Hello everyone! I hope everyone is having a great week. I’m back today for Wednesday’s Breakfast and a Book with a new recipe, tea, book, and update!
It was -17 degrees yesterday morning and with all the snow and cold weather, I was really craving biscuits. I don’t know what it is about a hot drink and biscuit in the morning, but it’s what I was craving and because I’m gluten free, I had to figure something out. I’ve been trying to go completely 100% gluten free for some time now, but sometimes I slip up and have wheat. The truth is, I love wheat, but my body doesn’t and it makes me so sick. So, here’s a gluten free biscuit recipe that I found online. It’s pretty good. This is the second time I’ve made it and this time they came out much better. I did learn a few things this time around that I need to improve on. Gluten free baking isn’t always easy, but I’m learning.
GLUTEN FREE BISCUIT RECIPE from Spinachtiger.com by Angela Roberts
- 6 tbsp Butter, unsalted
- 2¼ cups (342 grams) plus more for dusting I recommend Bob’s Red Mill 1-1 Flour order here
- 1 tablespoon gluten-free baking powder
- 1 teaspoon sea salt
- 2 tablespoons of golden flax meal (see notes)
- 2 tablespoon sugar (optional)
- 1 egg
- 1 cup buttermilk (see notes for substitutes)
- 3 tablespoon whole milk ricotta cheese (see notes)
- Cut butter into small pieces. Freeze for 15 minutes.
- Whisk together the dry ingredients, flour, salt, baking powder, golden flax meal, sugar.
- Add in butter with your hands or pastry cutter. (The Video shows how to do this).
- Mix Ricotta Cheese with Buttermilk. Add egg to the milk mixture. Stir.
- Add in to mixture. Use a wooden spoon.
- Mixture should be wet. Put some more flour on bottom and top of sticky dough.
- Form into a disc. Cut Biscuits.
- Put on a baking dish separated.
- Bake at 450 degrees for 15 to 20 minutes.
- Let them cool at least 5 minutes or longer. Until they cool, the biscuits are gummy. They get better as they cool, very different from biscuits with gluten.
However, if you are skipping the ricotta cheese, adding the two tablespoons of golden flax meal will make a difference.Milk Substitutes: You can use water with a teaspoon of vinegar. Some have also been successful using coconut milk. (Still use vinegar). Vinegar is a tenderizer.
Here’s what I did:
I mixed together all the dry ingredients. I used Namaste Foods Gluten Free Flour that I picked up at Costco.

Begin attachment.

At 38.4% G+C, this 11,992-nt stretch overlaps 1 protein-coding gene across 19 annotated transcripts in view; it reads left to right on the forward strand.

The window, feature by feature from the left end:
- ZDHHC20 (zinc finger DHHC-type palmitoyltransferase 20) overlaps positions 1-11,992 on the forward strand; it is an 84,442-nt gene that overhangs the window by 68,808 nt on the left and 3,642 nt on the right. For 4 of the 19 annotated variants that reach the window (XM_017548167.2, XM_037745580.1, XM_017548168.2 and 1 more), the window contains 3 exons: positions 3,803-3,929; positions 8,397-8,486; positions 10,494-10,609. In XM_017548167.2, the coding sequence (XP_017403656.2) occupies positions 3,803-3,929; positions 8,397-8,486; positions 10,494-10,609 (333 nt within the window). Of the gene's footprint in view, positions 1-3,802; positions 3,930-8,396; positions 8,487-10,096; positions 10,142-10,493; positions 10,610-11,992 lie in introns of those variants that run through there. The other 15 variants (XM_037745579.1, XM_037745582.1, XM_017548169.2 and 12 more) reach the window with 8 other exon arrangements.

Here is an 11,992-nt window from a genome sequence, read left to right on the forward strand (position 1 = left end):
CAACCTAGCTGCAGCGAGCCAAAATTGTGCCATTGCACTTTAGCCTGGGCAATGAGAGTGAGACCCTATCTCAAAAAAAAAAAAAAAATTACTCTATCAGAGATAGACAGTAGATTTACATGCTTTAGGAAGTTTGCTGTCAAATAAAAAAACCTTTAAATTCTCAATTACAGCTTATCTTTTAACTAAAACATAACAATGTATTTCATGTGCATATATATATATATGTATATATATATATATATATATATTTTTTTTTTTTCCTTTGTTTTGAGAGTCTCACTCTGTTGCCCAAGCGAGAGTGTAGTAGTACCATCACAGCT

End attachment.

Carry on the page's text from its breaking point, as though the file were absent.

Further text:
I didn’t have ricotta cheese, so I used cottage cheese that I pulverized in my Vitamix. I also didn’t have fresh buttermilk on hand, so I added a little vinegar to the milk and let it sit for about 5 minutes or so. I chopped up the butter into dice sized pieces and froze it for about 10 minutes.
I mixed the butter into my flour mixture and used my hands to break up the pieces into crumbs. I ended up using a really large fork to help out.
I whisked in the egg and cheese into the milk and added it all to my flour mixture, turning with a wooden spoon until just mixed.
The dough was very sticky and I couldn’t get a picture with my hands so messy, but basically, I patted it out on the counter with a little flour underneath and on top.
I put them in a nicely greased cast iron pan, sides touching. I had four extra biscuits and put them into a separate cast iron pan, sides not touching, just to sort of experiment a bit.
I baked these in a 475 degree oven on convect, which means the oven was lowered to a temp of 450 degrees. I could tell that the separated biscuits looked a little more brown with nice edges at around 17 minutes.
The other pan turned out okay, but the edges were more soft. These biscuits also didn’t cook as quick and I ended up cooking them another five minutes or so. We completely cooled them before eating as Angela suggests with her recipe.
The family consensus was that you really need jam, peanut butter, or butter to make these taste great. They were sort of bland without something on them. The consistency is definitely not like a wheat biscuit, but it was pretty good! I think Angela did an awesome job creating this recipe. I had my biscuit with homemade plum jam.
Next time, I’ll make it with the ricotta cheese and I’ll cook them on a cookie sheet with sides not touching. I think this will make a huge difference. The consistency of this biscuit sort of reminded me of a English muffin, which I love!
For my tea this morning, I used this little packet of herbal tea that I received in my Owlcrate a few months ago. It’s an Owlcrate exclusive from Riddles Tea Shoppe and Curiosities titled Sherwood Forest, which is decaf Ceylon tea with sweet blueberry.
Here are the ingredients below. This is a new favorite! The blueberry aroma when steeping this tea was so enticing. You could smell it throughout the kitchen.
This Week’s Books:
I really started this year off with a bang! I started reading around six books at a time which I think is a little overload. This isn’t counting the children’s books I’m reading with my kids, but here are a few that stand out below.
N. N. Light’s Book of Daily Inspiration
“Spread the Light and inspire others to do the same.” — N. N. Light
In 2013, we wrote a mission statement and started the Princess of the Light (POTL) blog. We wanted to test a theory. Could one person (or in our case, one couple) use uplifting words to create change?
The answer is a resounding yes! People from all over the world responded to our short inspirational thoughts of the day, and our following grew. What started out as a few people promoting kindness and goodwill turned into a movement. In every city, there are Light-Bearers making a difference and we want you to join us.